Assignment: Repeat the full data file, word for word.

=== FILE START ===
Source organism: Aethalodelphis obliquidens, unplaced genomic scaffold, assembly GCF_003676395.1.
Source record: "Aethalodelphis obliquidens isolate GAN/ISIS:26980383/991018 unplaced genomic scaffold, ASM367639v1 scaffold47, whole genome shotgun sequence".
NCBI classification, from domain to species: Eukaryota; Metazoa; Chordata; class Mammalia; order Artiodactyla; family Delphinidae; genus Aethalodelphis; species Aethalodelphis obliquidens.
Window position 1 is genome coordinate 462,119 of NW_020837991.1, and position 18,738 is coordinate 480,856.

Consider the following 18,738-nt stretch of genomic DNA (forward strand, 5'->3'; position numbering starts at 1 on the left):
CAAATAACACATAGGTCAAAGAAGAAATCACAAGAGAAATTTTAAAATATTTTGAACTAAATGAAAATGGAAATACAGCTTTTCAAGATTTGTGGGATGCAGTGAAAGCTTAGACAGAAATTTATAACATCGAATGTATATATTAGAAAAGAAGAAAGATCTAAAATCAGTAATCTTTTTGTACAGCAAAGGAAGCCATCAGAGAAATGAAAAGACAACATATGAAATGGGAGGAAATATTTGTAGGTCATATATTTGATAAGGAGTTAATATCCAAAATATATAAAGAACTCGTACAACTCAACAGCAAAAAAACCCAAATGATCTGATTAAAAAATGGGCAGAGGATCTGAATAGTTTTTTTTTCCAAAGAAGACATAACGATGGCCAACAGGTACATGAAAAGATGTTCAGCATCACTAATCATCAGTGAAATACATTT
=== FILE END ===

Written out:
Source organism: Aethalodelphis obliquidens, unplaced genomic scaffold, assembly GCF_003676395.1.
Source record: "Aethalodelphis obliquidens isolate GAN/ISIS:26980383/991018 unplaced genomic scaffold, ASM367639v1 scaffold47, whole genome shotgun sequence".
NCBI classification, from domain to species: Eukaryota; Metazoa; Chordata; class Mammalia; order Artiodactyla; family Delphinidae; genus Aethalodelphis; species Aethalodelphis obliquidens.
Window position 1 is genome coordinate 462,119 of NW_020837991.1, and position 18,738 is coordinate 480,856.

Consider the following 18,738-nt stretch of genomic DNA (forward strand, 5'->3'; position numbering starts at 1 on the left):
CAAATAACACATAGGTCAAAGAAGAAATCACAAGAGAAATTTTAAAATATTTTGAACTAAATGAAAATGGAAATACAGCTTTTCAAGATTTGTGGGATGCAGTGAAAGCTTAGACAGAAATTTATAACATCGAATGTATATATTAGAAAAGAAGAAAGATCTAAAATCAGTAATCTTTTTGTACAGCAAAGGAAGCCATCAGAGAAATGAAAAGACAACATATGAAATGGGAGGAAATATTTGTAGGTCATATATTTGATAAGGAGTTAATATCCAAAATATATAAAGAACTCGTACAACTCAACAGCAAAAAAACCCAAATGATCTGATTAAAAAATGGGCAGAGGATCTGAATAGTTTTTTTTTCCAAAGAAGACATAACGATGGCCAACAGGTACATGAAAAGATGTTCAGCATCACTAATCATCAGTGAAATACATTT